Dirty money and greenwashing: Oatly’s recent investment deal shocks consumers

By Holly Davies

Oatly is the latest in a long line of brands to get called out for potentially unethical practices. Their previous status as an inspiration for small, sustainable businesses is what makes their recent investment move so shocking. 

For many following a plant-based diet, Oatly has also become a staple milk alternative due to its creamy texture (the barista variety is to die for) and also its increasing prevalence on supermarket shelves. But what is absolutely integral – for me at least – is how oat milk stacks up against other alternatives in terms of its sustainability; something which Oatly’s brash marketing has always spotlighted. That’s why I was so heartbroken when, while scrolling through insta stories this week, I was hit by an infographic that greatly questioned Oatly’s commitment to the environment – and it’s clear that I’m not the only one. 

How invested in the environment are they?

In early July, the brand confirmed a $200m investment deal that saw celebrities including Natalie Portman, Jay-Z, and Oprah Winfrey buying stakes in the company. While this could be seen as a positive move towards gaining the already well-known brand more recognition, there were more nefarious interests involved than previously thought. It has since come to light that among these investors was Blackstone Group. 

The US private equity firm came under fire last year following claims that they were contributing to deforestation in the Amazon and further environmental destruction through their involvement in building highways to promote the exporting of soy and grain in the area. The firm did dismiss these claims in a post on their website but this is not the only cause for concern that environmentalists have cited in their operations. 

CEO and Chairman of Blackstone Group, Stephen A. Schwarzman, has previously donated to America First Action, a SuperPAC that focuses on advancing the agenda of Donald Trump’s government. In 2019 the company also hired David Urban, an American lobbyist who also has ties to the President. While we may not be able to the influence of these high-level figures in brand’s public image, it is difficult to trust their values when they support someone so opposite to the values that Oatly claims to hold. 

The President is a well-known climate denier and has made it a cornerstone of his campaign to disparage and spread misinformation on the Green New Deal – specifically attacking Representative Alexandria Ocasio-Cortez who is a major proponent for the resolution. It is also important to remember that Trump has been clear with his intentions to withdraw from the 2015 Paris Agreement on climate change mitigation as soon as is legally allowed in November 2020.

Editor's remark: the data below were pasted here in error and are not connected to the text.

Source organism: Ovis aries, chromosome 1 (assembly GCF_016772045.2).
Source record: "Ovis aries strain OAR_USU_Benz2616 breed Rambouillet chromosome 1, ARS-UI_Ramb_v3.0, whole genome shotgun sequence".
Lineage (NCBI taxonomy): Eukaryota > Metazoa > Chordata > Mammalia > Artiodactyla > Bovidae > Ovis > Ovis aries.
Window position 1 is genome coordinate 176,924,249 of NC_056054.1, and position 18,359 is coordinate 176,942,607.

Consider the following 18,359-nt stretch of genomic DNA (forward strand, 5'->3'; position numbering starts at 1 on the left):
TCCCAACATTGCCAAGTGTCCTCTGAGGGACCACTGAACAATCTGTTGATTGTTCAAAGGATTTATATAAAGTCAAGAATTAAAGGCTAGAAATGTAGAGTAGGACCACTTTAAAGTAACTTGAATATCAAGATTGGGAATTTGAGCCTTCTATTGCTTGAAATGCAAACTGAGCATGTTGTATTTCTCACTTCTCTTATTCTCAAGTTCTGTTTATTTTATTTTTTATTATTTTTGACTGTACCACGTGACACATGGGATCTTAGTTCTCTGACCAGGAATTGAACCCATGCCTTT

All of these beliefs are dangerous for the climate movement and Schwarzman appears to be a major donor to Trump’s re-election campaign, therefore giving him the ability to actually further these policies. It’s no secret that if Trump does get another four years, there will be little hope for mitigating the imminent climate crisis by the time he is out of office. 

Greening the deal

So how could a company so outspoken on the climate crisis accept money from those that seem so opposed to their values? Oatly’s argument for the deal is that they are seeking to green future investments and decisions of the major firm. In a statement to Expressen CEO, Toni Petersson said the brand’s modus operandi has always been to “dare to make uncomfortable decisions to push the world in the right direction”. He believes that the deal is “a first step in the road” to influencing those who control large capital flow – like Blackstone – to become greener. 

While this, at first, might sound like hollow reasoning, Oatly does appear to have a steadfast brand that believes in no-nonsense sustainability. The reason that they have cited for more investors is a need to scale up their practices sustainably, in order to spread the availability of the product further afield.

Access is a major issue in terms of individuals being able to live an environmentally friendly lifestyle, and this move follows steps that they have taken to expand access in the past. Speaking to Plant Based News, Ishen Paran, the general manager of Oatly UK, cited Greenpeace and the UN’s call “for a shift in capital from brown to green investment”. He believes that they are going to have to work from within the system to transform existing major players in the economy; acting as Trojan horses rather than staying on the sidelines.